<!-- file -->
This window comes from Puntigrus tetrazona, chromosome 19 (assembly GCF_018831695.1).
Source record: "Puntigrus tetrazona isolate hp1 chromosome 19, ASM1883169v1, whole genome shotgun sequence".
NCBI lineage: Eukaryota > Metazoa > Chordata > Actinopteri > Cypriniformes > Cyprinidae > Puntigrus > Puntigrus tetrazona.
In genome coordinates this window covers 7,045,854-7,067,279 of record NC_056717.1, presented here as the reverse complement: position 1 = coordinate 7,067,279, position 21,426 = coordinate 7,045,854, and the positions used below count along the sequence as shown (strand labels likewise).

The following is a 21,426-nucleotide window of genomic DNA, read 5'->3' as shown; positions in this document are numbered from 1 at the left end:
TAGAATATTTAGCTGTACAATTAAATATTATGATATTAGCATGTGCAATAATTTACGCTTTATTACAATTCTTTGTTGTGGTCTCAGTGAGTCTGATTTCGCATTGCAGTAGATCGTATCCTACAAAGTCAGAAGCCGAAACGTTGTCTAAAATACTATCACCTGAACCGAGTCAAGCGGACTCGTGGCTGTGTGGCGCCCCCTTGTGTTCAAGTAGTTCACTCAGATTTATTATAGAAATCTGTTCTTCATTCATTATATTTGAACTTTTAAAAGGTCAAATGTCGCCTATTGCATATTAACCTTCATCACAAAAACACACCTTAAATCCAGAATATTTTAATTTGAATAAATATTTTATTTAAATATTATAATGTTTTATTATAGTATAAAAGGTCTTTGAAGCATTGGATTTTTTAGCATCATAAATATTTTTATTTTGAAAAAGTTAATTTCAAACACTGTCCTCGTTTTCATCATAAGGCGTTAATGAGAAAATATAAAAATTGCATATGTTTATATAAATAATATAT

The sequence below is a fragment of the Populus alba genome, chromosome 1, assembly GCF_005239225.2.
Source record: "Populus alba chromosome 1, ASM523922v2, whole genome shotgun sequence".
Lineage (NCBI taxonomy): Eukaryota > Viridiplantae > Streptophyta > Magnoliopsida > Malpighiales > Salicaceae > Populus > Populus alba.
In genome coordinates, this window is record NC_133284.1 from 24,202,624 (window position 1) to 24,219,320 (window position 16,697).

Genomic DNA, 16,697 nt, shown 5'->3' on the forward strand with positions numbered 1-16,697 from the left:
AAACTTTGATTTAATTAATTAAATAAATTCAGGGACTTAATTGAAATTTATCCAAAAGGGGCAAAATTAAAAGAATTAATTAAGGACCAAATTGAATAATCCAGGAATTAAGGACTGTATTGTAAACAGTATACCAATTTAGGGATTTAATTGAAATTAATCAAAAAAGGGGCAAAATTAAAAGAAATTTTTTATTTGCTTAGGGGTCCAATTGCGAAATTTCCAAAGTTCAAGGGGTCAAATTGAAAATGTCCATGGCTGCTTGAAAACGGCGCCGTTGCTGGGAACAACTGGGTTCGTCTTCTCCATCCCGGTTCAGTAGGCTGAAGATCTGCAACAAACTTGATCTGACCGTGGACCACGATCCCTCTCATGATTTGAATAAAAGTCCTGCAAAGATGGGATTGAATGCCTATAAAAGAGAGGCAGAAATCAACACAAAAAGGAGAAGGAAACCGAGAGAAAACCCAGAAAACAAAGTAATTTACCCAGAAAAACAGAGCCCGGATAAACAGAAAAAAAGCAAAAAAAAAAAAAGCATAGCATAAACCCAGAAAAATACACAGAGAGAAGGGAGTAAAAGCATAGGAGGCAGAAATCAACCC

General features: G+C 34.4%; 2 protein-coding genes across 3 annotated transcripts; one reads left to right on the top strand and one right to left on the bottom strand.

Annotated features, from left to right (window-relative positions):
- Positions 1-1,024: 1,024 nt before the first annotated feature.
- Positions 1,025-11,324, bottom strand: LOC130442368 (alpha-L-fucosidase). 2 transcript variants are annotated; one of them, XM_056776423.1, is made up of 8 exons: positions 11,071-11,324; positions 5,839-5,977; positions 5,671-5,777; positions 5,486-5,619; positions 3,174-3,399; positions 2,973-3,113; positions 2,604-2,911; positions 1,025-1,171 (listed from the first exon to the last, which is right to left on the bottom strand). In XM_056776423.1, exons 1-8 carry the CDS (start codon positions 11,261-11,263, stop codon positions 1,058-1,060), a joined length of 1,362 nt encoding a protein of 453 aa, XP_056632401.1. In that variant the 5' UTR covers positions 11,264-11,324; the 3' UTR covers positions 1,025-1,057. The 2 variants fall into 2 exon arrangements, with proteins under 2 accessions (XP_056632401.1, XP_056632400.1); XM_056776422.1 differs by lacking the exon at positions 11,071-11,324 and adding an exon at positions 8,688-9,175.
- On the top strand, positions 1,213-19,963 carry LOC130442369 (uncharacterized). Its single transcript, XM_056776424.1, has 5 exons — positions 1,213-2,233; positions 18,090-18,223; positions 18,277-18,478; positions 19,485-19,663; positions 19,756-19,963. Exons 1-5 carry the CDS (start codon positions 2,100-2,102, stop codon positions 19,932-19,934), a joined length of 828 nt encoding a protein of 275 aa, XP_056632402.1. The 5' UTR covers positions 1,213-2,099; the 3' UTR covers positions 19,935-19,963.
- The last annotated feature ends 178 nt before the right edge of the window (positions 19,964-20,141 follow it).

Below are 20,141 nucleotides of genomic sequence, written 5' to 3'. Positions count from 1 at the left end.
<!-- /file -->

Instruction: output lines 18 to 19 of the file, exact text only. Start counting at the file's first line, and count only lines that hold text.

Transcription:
- The last annotated feature ends 178 nt before the right edge of the window (positions 19,964-20,141 follow it).

Below are 20,141 nucleotides of genomic sequence, written 5' to 3'. Positions count from 1 at the left end.